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Silicone Breast Implants FAQ
Are silicone breast implants safe?
According to the U.S. Food and Drug Administration, silicone breast implants are safe and effective for use in breast augmentation, revision, and reconstruction procedures. Clinical studies have shown no link between silicone implants and certain health conditions, such as autoimmune diseases and cancer. Various Institute of Medicine reports support these conclusions.
On what did the FDA base their approval of silicone implants?
The FDA approved silicone implants based on the following:
- A thorough review of clinical information gleaned from adjunct studies, international studies, lab testing data, and the large body of published scientific writings on silicone implants and their safety
- Deliberations on two advisory panels since 2003
- Inspections of both companies' manufacturing facilities
- Laws regulating medical devices
How long do silicone breast implants last?
No breast implants last forever. Most women can expect to have their implants replaced at some point. Childbirth, weight gain, loss, and other bodily changes that occur over time may affect the need for replacement or revision surgery. Generally speaking, however, silicone breast implants can last anywhere from six months to 60 years.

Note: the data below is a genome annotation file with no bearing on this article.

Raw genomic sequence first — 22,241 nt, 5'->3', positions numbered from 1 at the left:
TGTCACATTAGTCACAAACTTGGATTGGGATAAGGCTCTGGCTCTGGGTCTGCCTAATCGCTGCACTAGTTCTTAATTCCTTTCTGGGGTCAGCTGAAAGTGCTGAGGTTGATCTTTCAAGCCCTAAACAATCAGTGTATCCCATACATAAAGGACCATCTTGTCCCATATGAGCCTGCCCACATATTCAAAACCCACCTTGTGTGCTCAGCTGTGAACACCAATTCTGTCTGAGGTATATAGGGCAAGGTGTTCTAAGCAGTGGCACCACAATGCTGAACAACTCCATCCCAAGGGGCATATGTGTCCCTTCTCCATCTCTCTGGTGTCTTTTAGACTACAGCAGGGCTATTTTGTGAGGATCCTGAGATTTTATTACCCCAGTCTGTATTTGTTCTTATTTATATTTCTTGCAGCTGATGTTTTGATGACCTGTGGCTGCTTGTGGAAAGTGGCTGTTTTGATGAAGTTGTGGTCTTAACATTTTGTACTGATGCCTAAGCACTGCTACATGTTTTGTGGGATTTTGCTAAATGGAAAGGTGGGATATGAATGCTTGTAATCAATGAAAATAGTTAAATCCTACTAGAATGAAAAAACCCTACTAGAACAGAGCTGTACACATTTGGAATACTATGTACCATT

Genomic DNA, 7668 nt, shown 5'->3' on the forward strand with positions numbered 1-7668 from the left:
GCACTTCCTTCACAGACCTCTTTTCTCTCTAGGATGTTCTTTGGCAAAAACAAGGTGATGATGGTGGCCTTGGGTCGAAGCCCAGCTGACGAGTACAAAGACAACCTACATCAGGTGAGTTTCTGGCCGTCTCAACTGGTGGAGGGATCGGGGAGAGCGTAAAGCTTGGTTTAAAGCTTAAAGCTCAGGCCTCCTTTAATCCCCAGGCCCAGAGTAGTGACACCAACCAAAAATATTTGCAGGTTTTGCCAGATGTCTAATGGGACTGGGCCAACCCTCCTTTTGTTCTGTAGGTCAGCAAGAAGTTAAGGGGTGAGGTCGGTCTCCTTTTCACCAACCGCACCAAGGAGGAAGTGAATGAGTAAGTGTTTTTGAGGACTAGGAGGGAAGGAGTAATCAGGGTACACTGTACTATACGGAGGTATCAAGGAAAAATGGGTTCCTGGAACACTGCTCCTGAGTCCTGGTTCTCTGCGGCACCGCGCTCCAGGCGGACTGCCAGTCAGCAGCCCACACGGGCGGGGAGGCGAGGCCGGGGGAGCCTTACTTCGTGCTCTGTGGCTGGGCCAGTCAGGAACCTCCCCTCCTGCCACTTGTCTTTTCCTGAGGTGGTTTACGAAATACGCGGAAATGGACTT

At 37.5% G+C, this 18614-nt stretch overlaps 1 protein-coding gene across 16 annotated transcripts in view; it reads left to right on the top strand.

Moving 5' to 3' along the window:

Do silicone breast implants require any kind of maintenance?
The FDA recommends that women with silicone breast implants have an MRI performed three years after the initial implantation and every two years thereafter to ensure that the implant shell has not ruptured and that there is no leakage.
How do silicone breast implants compare to saline breast implants?
Most people think silicone implants feel softer and more natural than saline implants. Unlike in saline implants, ruptures or leaks in silicone breast implants tend to be more difficult to detect. Women with silicone implants are also encouraged to have routine checkups, a fact which makes their total cost exceed that associated with saline implants.
Why is the age requirement for silicone implants higher than for saline implants?
The FDA has approved saline implants for women 18 and older and silicone implants for women 22 or older. The ages are different because the risks are different. Silicone implants require MRI monitoring to detect "silent" ruptures whereas ruptures in saline implants are almost immediately obvious.
How much do silicone breast implants cost compared to saline implants?
Typically, silicone breast implants will cost about $1000-$1500 more than a comparable set of saline implants. However,
the cost of any breast implant surgery will depend on numerous factors, including the surgeon, location, and more.